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President's Message: Bath Salts Not the Harmless High Patients May Believe
Posted on: 2/1/2013
Werner - regular
ISMS President
William N. Werner, MD

"Bath salts" is the street name for certain types of highly addictive and dangerous designer drugs. I first learned about these drugs at an ISMS House of Delegates meeting a few years ago. A fall meeting of the Sangamon County Medical Society hosted agents from the Illinois Attorney General's office, who provided an informative presentation on both the legal and social aspects of their use.

Because these drugs are in the form of white crystal powder, they have a physical resemblance to legitimate bathing products, such as Epsom salts. However, the so-called "bath salts" are chemically not related to the legal version.

These dangerous products are usually packaged in colorful foil packets with names such as "Potpourri," "Cotton Candy," "K2XXX," or "TranQuility" and are labeled "not for human consumption," all in an attempt to make them appear legal and evade law enforcement.However, "bath salts" are intended to be swallowed, inhaled, smoked or injected.

While these drugs have been illegal in Illinois since 2011, I learned from the Attorney General's office that "bath salts" are readily available on the street, in gas stations, head shops and through the Internet.

These drugs have become popular in the last few years and have caused an increase in ER visits and calls to poison control centers. What makes "bath salts" so dangerous is that they are made of synthetic chemicals that resemble amphetamine and cocaine. The active chemicals are cathinones including methylenedioxypyrovalerone (MDPV), which have stimulant and hallucinogenic effects. Users may experience headaches, nausea, feelings of hot or cold, high blood pressure and palpitations. There have been reports of users experiencing hallucinations, panic attacks and paranoid or violent behavior. There is also concern that "bath salts" may be related to heart attacks, kidney failure, liver failure and even suicide.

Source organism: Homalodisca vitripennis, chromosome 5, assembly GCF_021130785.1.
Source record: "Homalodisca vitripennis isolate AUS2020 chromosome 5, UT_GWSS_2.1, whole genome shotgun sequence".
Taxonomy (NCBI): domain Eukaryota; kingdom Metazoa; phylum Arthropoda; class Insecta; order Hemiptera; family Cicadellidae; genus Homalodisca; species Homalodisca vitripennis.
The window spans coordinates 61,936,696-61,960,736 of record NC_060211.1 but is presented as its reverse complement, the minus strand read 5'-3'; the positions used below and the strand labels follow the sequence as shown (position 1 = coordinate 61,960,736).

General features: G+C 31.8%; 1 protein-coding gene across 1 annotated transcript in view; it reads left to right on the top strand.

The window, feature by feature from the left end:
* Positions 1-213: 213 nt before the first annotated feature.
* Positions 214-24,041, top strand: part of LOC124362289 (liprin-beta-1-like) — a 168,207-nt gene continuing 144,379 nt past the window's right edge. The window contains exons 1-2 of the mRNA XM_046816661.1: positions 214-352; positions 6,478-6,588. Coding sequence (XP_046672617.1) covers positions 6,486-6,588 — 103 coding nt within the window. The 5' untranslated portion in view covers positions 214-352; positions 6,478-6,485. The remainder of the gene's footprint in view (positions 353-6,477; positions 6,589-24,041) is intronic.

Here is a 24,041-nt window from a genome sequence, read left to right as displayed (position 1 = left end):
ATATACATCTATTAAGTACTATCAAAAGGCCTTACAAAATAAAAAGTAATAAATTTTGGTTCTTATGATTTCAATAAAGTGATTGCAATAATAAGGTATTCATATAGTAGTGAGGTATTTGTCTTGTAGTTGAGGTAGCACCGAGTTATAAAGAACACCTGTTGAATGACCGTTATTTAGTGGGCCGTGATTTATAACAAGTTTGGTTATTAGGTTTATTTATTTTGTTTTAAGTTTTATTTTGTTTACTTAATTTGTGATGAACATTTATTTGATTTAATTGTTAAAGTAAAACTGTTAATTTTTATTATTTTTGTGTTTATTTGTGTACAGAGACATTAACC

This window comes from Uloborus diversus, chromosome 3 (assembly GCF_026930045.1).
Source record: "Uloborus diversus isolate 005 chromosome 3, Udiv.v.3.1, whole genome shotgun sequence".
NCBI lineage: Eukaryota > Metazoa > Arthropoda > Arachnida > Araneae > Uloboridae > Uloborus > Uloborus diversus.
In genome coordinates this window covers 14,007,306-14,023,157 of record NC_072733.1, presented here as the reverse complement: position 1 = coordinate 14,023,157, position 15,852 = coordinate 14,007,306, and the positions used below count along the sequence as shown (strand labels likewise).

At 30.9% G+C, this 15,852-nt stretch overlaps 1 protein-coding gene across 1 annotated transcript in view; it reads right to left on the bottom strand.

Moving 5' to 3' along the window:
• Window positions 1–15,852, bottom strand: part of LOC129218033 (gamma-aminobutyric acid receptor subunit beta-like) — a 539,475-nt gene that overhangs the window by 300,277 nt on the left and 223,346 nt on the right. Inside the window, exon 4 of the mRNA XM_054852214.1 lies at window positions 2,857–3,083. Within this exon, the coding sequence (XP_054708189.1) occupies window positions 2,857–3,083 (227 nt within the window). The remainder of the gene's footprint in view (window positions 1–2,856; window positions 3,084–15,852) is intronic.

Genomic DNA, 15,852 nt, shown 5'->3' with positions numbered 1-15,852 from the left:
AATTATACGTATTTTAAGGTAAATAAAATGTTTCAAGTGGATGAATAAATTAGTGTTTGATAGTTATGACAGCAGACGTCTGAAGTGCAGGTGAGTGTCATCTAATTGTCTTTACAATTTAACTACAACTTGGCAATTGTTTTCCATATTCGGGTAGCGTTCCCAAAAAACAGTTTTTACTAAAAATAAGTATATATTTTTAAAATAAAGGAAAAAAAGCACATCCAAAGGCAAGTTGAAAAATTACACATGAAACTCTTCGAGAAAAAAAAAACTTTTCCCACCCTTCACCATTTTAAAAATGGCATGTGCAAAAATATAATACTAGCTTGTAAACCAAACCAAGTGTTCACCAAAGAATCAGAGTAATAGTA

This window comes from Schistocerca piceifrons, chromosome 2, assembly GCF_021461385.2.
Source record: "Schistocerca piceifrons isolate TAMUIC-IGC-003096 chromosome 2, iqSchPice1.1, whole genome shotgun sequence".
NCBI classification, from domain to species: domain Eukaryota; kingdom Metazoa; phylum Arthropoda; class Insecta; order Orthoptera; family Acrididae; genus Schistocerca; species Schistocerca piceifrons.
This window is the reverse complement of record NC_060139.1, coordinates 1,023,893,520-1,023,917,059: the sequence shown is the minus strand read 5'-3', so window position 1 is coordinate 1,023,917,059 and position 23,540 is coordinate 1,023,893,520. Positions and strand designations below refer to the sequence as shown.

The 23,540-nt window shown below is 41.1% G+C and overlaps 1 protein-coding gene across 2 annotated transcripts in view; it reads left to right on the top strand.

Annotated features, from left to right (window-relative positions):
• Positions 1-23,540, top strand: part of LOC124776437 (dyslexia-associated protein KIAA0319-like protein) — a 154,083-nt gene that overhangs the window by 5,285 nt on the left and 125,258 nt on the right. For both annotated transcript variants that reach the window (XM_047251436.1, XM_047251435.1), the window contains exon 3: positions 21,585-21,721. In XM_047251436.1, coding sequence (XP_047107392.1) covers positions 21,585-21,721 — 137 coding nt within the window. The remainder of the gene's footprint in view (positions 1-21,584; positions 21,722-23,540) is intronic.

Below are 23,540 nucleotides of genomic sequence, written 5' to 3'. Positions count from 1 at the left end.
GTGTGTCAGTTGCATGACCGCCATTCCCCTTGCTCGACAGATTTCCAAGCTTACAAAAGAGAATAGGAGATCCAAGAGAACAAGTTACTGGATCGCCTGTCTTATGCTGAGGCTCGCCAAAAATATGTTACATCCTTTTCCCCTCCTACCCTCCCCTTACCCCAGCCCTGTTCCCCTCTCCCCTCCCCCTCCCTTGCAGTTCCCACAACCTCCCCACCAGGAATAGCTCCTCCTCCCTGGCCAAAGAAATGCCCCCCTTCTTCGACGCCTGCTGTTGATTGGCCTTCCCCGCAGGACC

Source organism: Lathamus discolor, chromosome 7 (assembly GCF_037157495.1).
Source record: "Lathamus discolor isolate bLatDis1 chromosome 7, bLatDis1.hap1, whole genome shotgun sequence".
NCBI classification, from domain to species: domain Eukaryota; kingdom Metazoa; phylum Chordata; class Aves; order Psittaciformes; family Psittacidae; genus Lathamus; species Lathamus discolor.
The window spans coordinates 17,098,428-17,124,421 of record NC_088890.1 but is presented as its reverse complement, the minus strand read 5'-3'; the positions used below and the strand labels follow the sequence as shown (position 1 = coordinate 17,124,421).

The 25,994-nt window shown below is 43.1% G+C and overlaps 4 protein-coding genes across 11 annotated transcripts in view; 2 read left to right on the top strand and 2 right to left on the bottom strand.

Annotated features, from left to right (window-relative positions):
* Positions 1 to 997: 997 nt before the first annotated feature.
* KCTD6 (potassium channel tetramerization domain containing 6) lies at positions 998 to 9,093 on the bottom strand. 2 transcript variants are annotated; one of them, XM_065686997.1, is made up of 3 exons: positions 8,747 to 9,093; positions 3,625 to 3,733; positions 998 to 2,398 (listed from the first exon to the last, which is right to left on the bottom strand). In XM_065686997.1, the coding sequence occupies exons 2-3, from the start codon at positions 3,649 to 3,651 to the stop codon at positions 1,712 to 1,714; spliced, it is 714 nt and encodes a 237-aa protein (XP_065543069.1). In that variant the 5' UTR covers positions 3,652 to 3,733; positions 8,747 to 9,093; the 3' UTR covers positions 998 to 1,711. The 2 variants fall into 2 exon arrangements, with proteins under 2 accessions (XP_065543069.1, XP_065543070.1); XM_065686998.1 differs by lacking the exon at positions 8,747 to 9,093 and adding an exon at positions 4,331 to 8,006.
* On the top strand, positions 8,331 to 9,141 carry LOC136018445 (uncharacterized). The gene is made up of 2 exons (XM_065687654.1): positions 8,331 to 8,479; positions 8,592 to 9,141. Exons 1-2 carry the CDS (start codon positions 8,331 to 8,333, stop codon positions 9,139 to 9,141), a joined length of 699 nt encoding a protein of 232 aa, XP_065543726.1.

These synthetic drugs are also very addictive, so much so that users may repeat even after experiencing horrible effects. Growing evidence supports that users may experience long lasting episodes of psychosis that may be related to significant alterations in brain chemistry. "Bath salts" may contain any number of harmful chemical ingredients and contaminants because they are manufactured in illegal underground street labs or imported from overseas.

ISMS backed Illinois' move to make these drugs illegal. In 2011, the ISMS House of Delegates adopted policy that supports banning "bath salts" which contain MDPV. In July 2012, President Obama signed legislation into law that added MDPV and some 30 other synthetic compounds used to make synthetic marijuana and hallucinogens to Schedule I controlled substances. Part of the problem is that street drug makers can get around legal prohibitions by using other cathinone derivatives.

Despite being illegal here, dangerous "bath salt" drugs are still easily available. Therefore, it is imperative that we talk with our patients about avoiding their use – even if their peers claim that the drugs only produce a harmless high or appear to be legal due to the misleading packaging. We must be vigilant in educating patients about the truth of these drugs. Drug-induced violent behavior can have lifetime consequences, including a criminal record. Other horrible effects of the drug include addiction, mental health impairment, bodily damage and the worst possible outcome, taking one's own life.

Tell your patients the debate is over. These "bath salts" are without question dangerous to their well-being.



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